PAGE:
Penalties/Bilal Nichols

As a whole, the Bears picked up four penalties for 32 yards. Not only that, but one of those penalties got Bilal Nichols ejected from the game. Nichols was caught punching a Bucs offensive lineman. This instance was the third in three years where a Bears player threw a punch at an opposing player.

Now, Nichols joins the likes of Anthony Miller and Javon Wims.

Cairo Santos

Once again, Cairo Santos appreciation. The Brazilian kicker notched his 35th consecutive FG and the Bears' lone points in the game.

Injuries/COVID Outbreak

Heading into this matchup, the Bears were somewhat shorthanded. They were without Akiem Hicks, who is nursing a groin injury. Additionally, they were without Robert Quinn, Jimmy Graham, Caleb Johnson and Elijah Wilkinson after these four landed on the COVID-19 reserve list.


In conclusion, there was not much to like from this game. Aside from Khalil Herbert and Cairo Santos, everything else was horrendous. The offense was dreadful. The defense was woeful and the special teams was mediocre. Now, the worst part of it all was the coaching. Not only was Nagy bad but Sean Desai and all the other assistant coaches were brutal. It didn't help that Bill Lazor, the savior from Nagy's play-calling, was just as bad.

It's not as if many Bears fans expected much from this game anyway. The Bears were going up against a juggernaut of a team in the Bucs. Ironically, the loss to the Bears last year awakened this buzzsaw that is the Tampa Bay Buccaneers.

Now with the loss, the Bears are 3-4 and sliding out of playoff contention. However, there is still plenty of time left and anything can happen. So, never say never. However, it would take a drastic turn around like last year after their six-game skid. More than likely, that's probably not happening again. Especially not with this schedule.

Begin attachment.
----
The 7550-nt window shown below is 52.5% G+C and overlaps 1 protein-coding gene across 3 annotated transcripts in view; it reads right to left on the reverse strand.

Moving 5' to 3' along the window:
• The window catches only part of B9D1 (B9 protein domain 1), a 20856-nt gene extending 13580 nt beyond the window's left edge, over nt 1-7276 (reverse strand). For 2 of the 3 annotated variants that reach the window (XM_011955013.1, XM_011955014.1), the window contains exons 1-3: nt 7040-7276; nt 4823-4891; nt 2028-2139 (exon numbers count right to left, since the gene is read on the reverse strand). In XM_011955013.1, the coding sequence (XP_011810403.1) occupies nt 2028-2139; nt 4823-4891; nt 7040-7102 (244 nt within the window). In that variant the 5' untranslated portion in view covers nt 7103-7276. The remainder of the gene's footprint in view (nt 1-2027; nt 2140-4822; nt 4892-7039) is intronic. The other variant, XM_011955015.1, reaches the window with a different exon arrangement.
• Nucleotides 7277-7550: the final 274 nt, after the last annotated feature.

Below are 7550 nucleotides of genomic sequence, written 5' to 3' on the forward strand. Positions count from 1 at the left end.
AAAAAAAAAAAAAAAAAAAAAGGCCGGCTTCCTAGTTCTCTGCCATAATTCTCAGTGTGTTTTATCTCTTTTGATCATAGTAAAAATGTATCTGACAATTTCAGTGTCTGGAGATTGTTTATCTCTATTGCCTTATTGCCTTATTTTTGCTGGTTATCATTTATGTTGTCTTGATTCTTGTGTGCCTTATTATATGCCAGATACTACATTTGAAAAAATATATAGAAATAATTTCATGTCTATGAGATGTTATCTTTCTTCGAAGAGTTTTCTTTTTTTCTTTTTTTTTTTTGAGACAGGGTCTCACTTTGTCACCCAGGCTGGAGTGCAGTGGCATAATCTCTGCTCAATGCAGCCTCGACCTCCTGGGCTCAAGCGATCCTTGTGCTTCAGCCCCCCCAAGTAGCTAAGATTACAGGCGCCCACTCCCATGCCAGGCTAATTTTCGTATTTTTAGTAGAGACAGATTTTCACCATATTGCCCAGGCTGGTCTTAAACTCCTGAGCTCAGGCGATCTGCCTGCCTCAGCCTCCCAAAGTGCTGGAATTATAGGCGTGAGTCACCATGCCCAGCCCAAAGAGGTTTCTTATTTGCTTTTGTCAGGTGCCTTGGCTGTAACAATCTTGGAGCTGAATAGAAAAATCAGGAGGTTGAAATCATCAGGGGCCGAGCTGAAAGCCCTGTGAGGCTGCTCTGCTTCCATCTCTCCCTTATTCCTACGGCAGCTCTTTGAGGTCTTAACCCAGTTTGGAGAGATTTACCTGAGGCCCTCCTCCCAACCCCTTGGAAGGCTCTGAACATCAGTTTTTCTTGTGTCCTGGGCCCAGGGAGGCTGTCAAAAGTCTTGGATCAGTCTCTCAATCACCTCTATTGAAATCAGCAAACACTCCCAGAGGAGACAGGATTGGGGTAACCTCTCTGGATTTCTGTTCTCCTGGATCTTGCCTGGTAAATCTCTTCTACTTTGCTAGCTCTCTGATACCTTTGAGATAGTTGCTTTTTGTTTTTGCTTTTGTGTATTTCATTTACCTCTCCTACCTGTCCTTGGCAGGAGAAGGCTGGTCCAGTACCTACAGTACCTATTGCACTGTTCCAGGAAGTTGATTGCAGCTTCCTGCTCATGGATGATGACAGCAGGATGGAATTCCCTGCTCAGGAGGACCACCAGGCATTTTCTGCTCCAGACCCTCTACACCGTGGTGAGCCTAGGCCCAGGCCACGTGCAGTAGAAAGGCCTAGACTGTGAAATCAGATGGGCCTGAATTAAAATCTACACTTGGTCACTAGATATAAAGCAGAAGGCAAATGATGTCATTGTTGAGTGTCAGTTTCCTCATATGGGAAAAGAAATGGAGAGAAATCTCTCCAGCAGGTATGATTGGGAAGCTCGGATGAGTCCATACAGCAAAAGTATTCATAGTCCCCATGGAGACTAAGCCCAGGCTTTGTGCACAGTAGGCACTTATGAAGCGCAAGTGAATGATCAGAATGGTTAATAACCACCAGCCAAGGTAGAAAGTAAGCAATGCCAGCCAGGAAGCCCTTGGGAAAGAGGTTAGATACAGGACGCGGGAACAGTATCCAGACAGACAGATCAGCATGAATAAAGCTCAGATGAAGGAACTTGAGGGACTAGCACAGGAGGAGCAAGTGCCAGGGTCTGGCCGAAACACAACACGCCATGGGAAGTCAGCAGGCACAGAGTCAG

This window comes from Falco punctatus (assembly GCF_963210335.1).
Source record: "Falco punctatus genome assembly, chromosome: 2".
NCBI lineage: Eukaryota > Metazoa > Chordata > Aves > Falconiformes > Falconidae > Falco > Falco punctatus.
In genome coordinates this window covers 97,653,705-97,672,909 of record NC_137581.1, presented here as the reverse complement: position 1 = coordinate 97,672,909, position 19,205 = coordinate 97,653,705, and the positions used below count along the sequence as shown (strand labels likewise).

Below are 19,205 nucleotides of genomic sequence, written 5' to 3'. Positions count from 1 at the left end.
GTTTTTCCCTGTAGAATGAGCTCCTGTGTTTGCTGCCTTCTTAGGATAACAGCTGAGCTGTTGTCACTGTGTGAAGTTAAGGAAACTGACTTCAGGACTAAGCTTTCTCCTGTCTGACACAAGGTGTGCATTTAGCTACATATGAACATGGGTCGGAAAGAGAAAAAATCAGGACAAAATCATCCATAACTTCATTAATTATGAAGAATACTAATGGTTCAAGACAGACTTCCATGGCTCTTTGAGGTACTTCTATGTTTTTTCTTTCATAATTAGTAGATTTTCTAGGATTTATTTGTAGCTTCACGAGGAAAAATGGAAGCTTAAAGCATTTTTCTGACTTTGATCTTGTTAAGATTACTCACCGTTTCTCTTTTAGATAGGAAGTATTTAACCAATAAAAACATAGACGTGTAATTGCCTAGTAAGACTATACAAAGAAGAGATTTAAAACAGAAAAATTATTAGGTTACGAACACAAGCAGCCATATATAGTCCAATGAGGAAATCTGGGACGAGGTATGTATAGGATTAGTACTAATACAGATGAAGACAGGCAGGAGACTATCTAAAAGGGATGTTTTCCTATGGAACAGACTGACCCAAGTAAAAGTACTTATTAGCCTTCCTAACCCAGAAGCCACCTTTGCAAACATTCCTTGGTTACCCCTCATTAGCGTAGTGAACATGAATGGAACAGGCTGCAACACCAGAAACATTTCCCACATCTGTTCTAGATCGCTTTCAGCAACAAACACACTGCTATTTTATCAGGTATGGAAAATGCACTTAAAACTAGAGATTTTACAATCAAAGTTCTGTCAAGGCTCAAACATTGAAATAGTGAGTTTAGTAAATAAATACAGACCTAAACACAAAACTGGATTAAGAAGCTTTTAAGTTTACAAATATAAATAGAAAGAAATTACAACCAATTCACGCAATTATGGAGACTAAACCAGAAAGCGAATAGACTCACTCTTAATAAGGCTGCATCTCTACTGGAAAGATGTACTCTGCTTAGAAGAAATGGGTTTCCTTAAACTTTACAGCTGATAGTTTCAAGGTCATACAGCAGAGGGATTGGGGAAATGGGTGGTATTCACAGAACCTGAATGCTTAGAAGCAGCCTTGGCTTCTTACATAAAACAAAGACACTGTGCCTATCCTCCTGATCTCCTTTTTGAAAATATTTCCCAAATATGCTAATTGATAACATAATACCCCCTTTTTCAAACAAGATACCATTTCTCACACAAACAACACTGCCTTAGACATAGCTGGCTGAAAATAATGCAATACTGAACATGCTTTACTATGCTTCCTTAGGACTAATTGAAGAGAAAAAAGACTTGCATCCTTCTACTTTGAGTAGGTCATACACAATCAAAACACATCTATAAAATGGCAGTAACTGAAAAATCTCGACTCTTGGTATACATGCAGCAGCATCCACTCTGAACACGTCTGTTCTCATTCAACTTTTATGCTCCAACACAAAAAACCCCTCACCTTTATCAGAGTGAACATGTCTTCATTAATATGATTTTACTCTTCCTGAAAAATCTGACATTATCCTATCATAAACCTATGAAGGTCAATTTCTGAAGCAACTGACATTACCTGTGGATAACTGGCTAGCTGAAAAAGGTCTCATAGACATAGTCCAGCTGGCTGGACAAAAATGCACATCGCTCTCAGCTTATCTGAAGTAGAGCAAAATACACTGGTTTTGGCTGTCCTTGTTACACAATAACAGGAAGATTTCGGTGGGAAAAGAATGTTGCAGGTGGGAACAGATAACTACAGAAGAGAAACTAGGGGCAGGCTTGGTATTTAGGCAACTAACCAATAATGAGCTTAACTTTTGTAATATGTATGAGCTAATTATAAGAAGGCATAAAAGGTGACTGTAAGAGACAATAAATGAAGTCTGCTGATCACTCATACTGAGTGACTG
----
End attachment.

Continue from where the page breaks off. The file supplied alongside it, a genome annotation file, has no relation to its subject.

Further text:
What's On Tap Next?

The Chicago Bears (3-4) will come back home to Soldier Field and take on the San Francisco 49ers (2-4) next week. This game will take place on Sunday, October 31 and kick off at 12:00 p.m. CDT on FOX. It's only fitting that this contest is happening on Halloween because nothing says scary more than watching the Bears offense and Matt Nagy go to work. However, it's only the fans they put the fear in as the opposing teams aren't flustered one bit.

Now, they'll get to take on Joey Bosa, Fred Werner, and the 49ers defense. Both teams are looking to rebound from their losses. Chicago was humiliated by Tom Brady and the Bucs. Meanwhile, San Francisco dropped their Week Six contest to Carson Wentz and the Colts at home on Sunday Night Football. It will be interesting to see who's under center for the 49ers, whether its Jimmy Garoppolo or Trey Lance. Nevertheless, San Francisco has some playmakers on offense led by Elijah Mitchell, Deebo Samuel, and Brandon Aiyuk. While it will be a far cry from Aaron Rodgers and Tom Brady, the Bears will have to take the Niners offense seriously regardless of who the QB is.

Be sure to tune into the Bears On Tap podcast for postgame reaction, updates, and analysis throughout the week in addition to discussions on a variety of Bears-related topics.